Wednesday, December 29, 2021

Senolytic therapies for healthy longevity

An article on increasing longevity by getting rid of senescent cells (cells that have stopped dividing and generate products that accelerate aging) has been languishing in my queue of potential posts for over a year, and I want to finally give it a mention. (This continues the thread of MindBlog posts over the years that have dealt with anti-aging supplements. You can enter 'resveratrol' in the search box in the right column of this blog to get a sample. I've reported on several self experiments, none of which ended all that well. A 2008 post on my experimenting with a resveratrol supplement generated a comment thread that has continued for many years.)

Here is the abstract of the review article by Jan M. van Deursen in Science Magazine:

The estimated “natural” life span of humans is ∼30 years, but improvements in working conditions, housing, sanitation, and medicine have extended this to ∼80 years in most developed countries. However, much of the population now experiences aging-associated tissue deterioration. Healthy aging is limited by a lack of natural selection, which favors genetic programs that confer fitness early in life to maximize reproductive output. There is no selection for whether these alterations have detrimental effects later in life. One such program is cellular senescence, whereby cells become unable to divide. Cellular senescence enhances reproductive success by blocking cancer cell proliferation, but it decreases the health of the old by littering tissues with dysfunctional senescent cells (SNCs). In mice, the selective elimination of SNCs (senolysis) extends median life span and prevents or attenuates age-associated diseases (1, 2). This has inspired the development of targeted senolytic drugs to eliminate the SNCs that drive age-associated disease in humans.
A few clips from the article:
Much of our current knowledge about the properties of SNCs is based on experiments in cultured cells, largely because SNCs in tissues and organs are difficult to identify and collect. One key characteristic of SNCs is that they are in a state of permanent cell-cycle arrest....SNCs produce a bioactive “secretome,” referred to as the senescence-associated secretory phenotype (SASP). This can disrupt normal tissue architecture and function through diverse mechanisms, including recruitment of inflammatory immune cells, remodeling of the extracellular matrix, induction of fibrosis, and inhibition of stem cell function . Paradoxically, although cellular senescence has evolved as a tumor protective program, the SASP can include factors that stimulate neoplastic cell growth, tumor angiogenesis, and metastasis, thereby promoting the development of late-life cancers. Indeed, elimination of SNCs with aging attenuates tumor formation in mice, raising the possibility that senolysis might be an effective strategy to treat cancer.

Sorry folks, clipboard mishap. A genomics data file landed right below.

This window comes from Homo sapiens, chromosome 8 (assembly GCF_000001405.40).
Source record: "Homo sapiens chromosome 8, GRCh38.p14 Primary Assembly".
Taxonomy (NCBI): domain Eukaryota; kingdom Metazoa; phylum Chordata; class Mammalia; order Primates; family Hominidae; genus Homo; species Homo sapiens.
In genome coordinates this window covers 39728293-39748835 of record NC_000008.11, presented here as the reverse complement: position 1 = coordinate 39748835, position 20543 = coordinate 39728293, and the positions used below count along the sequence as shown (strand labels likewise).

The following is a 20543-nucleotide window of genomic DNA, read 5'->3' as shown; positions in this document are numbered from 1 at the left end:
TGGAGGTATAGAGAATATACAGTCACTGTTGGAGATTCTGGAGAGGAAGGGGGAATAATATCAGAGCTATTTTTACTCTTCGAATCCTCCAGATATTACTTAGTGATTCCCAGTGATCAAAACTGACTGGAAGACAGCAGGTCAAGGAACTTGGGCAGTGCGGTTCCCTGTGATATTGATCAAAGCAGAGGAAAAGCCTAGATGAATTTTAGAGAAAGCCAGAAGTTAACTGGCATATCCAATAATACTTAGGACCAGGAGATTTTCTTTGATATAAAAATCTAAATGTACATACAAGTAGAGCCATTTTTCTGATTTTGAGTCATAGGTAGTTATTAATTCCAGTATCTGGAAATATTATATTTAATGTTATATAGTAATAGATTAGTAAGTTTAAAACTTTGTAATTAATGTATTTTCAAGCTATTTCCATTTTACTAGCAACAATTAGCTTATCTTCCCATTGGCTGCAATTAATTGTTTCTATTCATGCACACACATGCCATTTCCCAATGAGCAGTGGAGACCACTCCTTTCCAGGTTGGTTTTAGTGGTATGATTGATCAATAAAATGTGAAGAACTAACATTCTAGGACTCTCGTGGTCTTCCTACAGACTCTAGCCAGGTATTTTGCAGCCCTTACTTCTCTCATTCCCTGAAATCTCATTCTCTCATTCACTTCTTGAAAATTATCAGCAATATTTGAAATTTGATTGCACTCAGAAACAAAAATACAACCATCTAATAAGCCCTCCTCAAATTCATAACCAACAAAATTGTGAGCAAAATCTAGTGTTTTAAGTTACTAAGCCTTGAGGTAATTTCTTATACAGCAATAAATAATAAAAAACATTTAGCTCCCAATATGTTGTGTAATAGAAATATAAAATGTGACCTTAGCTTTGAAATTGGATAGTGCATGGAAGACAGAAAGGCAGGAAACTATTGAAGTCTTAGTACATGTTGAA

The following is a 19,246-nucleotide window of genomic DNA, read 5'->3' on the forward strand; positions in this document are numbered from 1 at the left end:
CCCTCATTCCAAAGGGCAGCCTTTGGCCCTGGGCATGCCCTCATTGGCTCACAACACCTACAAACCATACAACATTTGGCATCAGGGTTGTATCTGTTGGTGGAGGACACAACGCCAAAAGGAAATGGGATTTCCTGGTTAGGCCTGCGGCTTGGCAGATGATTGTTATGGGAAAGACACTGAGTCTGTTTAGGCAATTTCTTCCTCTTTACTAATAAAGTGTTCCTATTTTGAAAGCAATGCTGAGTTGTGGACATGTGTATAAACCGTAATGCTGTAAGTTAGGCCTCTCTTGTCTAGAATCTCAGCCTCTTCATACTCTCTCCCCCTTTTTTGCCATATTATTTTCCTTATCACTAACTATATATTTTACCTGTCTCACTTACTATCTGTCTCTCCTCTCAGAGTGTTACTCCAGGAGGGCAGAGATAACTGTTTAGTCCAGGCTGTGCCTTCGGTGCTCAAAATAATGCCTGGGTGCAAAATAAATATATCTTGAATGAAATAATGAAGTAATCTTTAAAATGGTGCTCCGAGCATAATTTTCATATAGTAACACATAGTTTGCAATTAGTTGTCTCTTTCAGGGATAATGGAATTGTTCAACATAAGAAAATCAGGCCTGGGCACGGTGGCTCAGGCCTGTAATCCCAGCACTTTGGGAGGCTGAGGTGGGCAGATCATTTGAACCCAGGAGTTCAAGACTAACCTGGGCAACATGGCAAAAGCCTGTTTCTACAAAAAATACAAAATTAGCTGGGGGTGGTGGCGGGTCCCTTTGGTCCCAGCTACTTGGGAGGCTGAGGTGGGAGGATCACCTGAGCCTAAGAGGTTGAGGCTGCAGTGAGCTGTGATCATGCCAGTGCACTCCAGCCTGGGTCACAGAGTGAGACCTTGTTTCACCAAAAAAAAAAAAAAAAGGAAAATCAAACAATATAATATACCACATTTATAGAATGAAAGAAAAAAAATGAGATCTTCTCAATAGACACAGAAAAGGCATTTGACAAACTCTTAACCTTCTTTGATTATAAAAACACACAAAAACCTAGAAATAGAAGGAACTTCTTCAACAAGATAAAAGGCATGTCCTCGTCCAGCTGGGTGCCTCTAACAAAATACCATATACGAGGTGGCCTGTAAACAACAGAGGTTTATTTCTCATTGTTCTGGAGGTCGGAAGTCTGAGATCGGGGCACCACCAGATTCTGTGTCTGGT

The article proceeds to outline several different efforts to identify senolytic drug targets. It notes that:
...natural products with anticancer properties, such as quercetin and fisetin, and quercetin in combination with the pan-tyrosine kinase inhibitor dasatinib, have been reported to eliminate SNCs in vitro and in mice [M. Xu et al., Nat. Med. 24, 1246 (2018); M. J. Yousefzadeh et al., EBioMedicine 36, 18 (2018)]. Although quercetin, fisetin, and dasatinib are often referred to as senolytics, it should be noted that they each act on a myriad of pathways and mechanisms implicated in diverse biological processes. This makes it difficult to decipher how these drugs eliminate or otherwise impact SNCs and to attribute any therapeutic or detrimental effects they may have in clinical trials to senolysis.
A brief google search on these flavinoid antioxidant compounds (found in fruits and vegetables...strawberries, watercress, cilantro, etc.) finds a large number of "Life Extension" dietary supplements featuring them. There is no data on their effects on senolysis or life span in humans.


  1. Seems appropriate that you wrote 'anguishing in your queue' when presumably you meant languishing.

  2. Oppps! Quite a Freudian slip. I did correct it, though you are right that it does seem appropriate.